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fairy dell


D and I are back from the isle of Arran, and while I’m going through my photos and readjusting my lungs to city air, I thought I’d leave this picture as placeholder. It was taken along the North-western coast of the island near the village of Lochranza, in a tiny landmark called Fairy Dell – not much more than a cut in the side of the hills, with bare rock and mossy sides, and a lush ‘valley’ posyed with primroses. I didn’t notice until I uploaded the photo that there was a tiny tiny rainbow over the burn, just there in the lower centre of the picture.  We decided that someone should come back with kitsch toadstools and carved trolls, but obviously nature decided just to go right ahead all on its own. Fabulous.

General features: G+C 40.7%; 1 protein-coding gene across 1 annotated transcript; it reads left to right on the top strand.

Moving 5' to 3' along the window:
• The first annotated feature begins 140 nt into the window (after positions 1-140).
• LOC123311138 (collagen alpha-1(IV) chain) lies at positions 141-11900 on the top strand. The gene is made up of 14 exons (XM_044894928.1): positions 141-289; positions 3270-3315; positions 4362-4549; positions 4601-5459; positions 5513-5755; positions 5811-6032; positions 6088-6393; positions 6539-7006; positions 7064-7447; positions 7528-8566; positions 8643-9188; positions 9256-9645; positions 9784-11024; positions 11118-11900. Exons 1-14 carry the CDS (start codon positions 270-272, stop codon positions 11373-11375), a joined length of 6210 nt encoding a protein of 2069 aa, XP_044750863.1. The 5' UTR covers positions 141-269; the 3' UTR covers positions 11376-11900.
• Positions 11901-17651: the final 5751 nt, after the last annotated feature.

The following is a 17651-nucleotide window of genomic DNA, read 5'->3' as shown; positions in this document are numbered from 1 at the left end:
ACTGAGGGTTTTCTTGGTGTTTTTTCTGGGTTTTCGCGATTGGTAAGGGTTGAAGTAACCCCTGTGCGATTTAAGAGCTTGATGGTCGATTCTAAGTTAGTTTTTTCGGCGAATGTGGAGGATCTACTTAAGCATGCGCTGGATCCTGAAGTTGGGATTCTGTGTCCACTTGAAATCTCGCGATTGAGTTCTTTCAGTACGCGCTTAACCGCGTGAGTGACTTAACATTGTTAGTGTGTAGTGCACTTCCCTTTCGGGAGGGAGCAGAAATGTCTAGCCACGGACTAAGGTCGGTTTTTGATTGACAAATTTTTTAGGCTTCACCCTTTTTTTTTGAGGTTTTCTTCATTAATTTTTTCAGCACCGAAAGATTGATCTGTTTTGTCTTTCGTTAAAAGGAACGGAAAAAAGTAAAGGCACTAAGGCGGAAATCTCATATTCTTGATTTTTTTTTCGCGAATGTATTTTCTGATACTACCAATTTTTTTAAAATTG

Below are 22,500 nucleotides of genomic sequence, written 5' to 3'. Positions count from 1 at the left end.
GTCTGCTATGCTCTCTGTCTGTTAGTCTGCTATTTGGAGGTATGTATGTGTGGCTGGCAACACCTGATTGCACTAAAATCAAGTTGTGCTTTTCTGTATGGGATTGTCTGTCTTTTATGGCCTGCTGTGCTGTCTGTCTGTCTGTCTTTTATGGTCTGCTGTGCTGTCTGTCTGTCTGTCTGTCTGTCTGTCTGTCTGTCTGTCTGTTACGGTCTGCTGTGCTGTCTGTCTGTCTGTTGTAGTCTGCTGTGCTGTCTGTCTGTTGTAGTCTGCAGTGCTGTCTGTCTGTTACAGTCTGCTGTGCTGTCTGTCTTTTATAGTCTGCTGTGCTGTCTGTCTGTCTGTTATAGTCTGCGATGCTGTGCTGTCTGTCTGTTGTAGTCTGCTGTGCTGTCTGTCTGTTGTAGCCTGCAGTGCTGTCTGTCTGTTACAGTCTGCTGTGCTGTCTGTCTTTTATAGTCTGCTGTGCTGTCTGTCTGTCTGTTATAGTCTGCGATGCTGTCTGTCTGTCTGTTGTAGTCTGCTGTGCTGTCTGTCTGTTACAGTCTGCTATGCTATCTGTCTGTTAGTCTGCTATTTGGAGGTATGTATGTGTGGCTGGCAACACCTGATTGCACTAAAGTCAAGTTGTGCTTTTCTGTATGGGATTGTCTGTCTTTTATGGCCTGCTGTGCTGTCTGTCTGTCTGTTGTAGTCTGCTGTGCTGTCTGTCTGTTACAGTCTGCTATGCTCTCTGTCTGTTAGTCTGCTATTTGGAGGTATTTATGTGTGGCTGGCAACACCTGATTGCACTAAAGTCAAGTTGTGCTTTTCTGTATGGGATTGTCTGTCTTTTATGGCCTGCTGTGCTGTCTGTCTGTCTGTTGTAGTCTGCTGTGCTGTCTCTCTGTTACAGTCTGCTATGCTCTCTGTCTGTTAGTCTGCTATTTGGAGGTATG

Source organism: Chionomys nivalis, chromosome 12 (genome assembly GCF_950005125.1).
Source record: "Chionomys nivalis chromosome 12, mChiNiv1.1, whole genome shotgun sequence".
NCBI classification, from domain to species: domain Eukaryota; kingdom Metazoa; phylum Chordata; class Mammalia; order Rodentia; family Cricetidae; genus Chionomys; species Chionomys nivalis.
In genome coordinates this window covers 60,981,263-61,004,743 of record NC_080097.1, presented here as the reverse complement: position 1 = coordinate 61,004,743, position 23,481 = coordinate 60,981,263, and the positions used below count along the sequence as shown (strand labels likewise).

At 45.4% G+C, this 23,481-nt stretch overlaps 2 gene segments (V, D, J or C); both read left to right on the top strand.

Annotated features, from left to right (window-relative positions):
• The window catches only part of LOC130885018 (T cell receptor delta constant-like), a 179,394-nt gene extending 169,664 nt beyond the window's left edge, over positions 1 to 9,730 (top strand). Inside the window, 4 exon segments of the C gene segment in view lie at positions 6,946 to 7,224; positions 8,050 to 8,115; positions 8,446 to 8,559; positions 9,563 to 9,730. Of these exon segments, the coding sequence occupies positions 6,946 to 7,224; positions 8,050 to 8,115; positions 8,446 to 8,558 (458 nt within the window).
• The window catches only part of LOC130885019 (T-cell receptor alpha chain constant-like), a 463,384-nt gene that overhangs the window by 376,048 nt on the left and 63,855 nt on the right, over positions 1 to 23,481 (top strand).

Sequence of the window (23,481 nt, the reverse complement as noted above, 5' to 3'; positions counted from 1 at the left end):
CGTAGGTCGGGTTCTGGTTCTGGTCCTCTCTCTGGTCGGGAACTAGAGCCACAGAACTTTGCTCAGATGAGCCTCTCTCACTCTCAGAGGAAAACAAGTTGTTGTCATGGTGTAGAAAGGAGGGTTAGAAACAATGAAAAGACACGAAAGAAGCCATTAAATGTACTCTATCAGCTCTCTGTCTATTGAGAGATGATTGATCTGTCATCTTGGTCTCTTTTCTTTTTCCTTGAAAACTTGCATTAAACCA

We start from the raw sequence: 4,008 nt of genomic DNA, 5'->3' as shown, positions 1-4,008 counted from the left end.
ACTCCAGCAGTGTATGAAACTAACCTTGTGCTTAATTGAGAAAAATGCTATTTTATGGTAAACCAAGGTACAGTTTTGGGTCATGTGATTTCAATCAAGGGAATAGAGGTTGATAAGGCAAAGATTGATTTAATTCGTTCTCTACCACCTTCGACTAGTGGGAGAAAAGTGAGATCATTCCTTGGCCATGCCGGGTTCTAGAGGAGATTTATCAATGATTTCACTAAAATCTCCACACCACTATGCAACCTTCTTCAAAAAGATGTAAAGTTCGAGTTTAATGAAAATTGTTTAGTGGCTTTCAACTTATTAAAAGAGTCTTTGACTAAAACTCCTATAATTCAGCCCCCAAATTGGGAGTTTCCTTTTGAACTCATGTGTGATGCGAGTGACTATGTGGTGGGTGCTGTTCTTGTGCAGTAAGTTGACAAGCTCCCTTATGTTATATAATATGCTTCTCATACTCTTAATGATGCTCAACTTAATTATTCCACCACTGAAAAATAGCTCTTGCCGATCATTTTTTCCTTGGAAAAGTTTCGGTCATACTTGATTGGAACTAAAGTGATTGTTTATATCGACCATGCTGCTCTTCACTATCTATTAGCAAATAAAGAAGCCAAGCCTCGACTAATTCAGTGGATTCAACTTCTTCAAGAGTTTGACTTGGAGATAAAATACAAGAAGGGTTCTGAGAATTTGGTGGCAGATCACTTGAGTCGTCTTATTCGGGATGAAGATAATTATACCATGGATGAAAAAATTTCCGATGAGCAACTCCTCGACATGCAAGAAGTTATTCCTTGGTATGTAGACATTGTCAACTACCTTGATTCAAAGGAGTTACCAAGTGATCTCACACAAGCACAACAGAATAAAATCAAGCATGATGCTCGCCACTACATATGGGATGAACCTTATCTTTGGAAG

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Four years

Yesterday was the four year anniversary of this blog. I started this blog to make sense of an impossible world. Four years ago, in 2010, I was living in NYC with D, in a bedbug-ridden flat in Queens, having just emigrated from Scotland right after having been awarded a PhD in English Literature (CW) from Glasgow University and getting married. I was working as a dog walker and figuring out how to start novel number two. It was a chaotic time full of challenges – one great violent culture class in a city which can strip you down a few layers of skin, rasp metallic at you, make you invisible, in ways I had never experienced before.  I started taking pictures to see the beauty of things, because New York is, in common with London, with any grand city, like a Medusa: bearable only in mirrors, only in fragments of image and writing. I went out by greyhound bus with D to New Mexico for two weeks to find something diametric to city life, and did, and shored that for later.